A lady in a hazmat suit unnecessary sprayed our tires to prevent us from bringing foot and mouth disease into Mongolia. She shot a look of disdain to all four of us Cads and Bounders, our Mongol Rally team, all of us sporting ridiculous hats we had picked up over the last 40 days of driving through 17 countries, adventure travel at it’s finest. We had just passed through the final checkpoints at the Russia Border, a border that always seemed to test my luck. “This is it”, I thought. “This long road full of challenges, life threatening moments, and random encounters has led us to the last leg of our journey – Mongolia”.
The beginning of the end was starting. We had survived becoming celebrities in Russia, being stranded on the side of the road in Kazakhstan, and passing through Siberia without a single incident. Amazing! Now, all that laid before us was the steeps of Mongolia and beyond them, the capital city, Ulaanbannter, the finish line.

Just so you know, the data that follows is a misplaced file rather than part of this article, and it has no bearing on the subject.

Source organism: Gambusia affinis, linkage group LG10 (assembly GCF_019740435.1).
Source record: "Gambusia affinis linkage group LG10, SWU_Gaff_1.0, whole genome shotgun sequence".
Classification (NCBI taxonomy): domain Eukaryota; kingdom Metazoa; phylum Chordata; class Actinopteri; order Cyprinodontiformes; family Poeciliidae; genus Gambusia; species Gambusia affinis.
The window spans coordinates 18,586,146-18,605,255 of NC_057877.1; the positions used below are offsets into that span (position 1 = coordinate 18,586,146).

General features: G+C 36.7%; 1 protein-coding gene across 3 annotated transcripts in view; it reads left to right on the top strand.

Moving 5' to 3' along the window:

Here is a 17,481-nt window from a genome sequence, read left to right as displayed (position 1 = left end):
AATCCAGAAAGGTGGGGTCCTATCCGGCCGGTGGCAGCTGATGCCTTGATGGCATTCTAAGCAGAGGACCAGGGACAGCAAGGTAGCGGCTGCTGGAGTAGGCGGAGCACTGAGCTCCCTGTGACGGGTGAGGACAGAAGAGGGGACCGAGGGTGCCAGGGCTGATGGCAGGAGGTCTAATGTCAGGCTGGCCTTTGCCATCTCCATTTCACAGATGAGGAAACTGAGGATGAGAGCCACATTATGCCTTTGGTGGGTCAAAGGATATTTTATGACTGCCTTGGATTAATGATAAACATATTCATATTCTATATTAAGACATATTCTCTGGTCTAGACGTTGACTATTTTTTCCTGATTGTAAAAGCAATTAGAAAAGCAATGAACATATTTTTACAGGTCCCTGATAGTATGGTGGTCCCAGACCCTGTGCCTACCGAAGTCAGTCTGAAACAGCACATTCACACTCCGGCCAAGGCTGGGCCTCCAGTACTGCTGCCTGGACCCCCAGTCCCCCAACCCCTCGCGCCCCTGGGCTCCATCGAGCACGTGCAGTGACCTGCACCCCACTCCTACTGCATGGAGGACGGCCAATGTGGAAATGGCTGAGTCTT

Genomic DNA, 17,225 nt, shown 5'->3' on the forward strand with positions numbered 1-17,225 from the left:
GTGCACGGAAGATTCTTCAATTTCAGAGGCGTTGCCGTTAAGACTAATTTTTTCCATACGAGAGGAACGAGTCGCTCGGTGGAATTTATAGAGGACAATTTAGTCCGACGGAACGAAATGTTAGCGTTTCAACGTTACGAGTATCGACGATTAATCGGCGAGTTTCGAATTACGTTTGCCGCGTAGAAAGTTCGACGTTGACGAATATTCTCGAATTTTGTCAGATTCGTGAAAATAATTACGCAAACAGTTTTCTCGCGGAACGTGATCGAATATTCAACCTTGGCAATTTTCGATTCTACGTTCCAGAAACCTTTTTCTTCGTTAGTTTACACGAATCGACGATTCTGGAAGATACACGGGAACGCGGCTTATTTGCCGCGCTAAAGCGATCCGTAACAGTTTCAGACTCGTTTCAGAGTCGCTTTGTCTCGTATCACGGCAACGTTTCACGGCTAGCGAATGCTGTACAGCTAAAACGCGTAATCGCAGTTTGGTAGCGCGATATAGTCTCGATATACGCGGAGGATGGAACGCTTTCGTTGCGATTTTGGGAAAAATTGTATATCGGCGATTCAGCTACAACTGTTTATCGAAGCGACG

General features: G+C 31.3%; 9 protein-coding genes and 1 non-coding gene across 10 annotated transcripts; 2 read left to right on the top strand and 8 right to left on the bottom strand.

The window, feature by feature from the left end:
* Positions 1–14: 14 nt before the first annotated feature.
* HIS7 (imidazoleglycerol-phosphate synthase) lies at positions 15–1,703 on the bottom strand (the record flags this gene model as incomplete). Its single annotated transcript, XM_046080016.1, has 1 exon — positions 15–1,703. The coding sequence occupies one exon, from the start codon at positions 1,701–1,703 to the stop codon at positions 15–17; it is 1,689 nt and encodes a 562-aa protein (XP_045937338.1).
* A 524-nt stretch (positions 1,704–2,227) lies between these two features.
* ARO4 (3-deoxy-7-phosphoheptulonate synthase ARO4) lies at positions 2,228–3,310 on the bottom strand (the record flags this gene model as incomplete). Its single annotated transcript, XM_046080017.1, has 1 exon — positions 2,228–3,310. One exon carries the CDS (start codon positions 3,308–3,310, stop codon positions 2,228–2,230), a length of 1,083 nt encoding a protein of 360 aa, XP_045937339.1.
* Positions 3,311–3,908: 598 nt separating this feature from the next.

While Ash dealt with importing the car, I laid down, exhausted from driving 8 hours through the night. My mind was filled with thoughts about how long it would take to import the car. One thing you learn about Mongolians is that they work at their own pace, and it is not uncommon for cars to be stuck at the border for 3 days. Aware of this fact, Kevin was trying to keep the border guards happy by playing basketball with them.
George was to my right playing Bon Iver while cooking us our daily ration of pasta. Every meal was pasta, which we shared with another team that had been convoying with us for the last few days. The team, Langstar Street, had flipped their car in the mountains a few weeks before. Amazingly, they simply flipped the car back over and kept going. Incidents like this is why there have been a few mongol rally deaths in the past 10 years. However during the Mongol Rally 2013 there were none.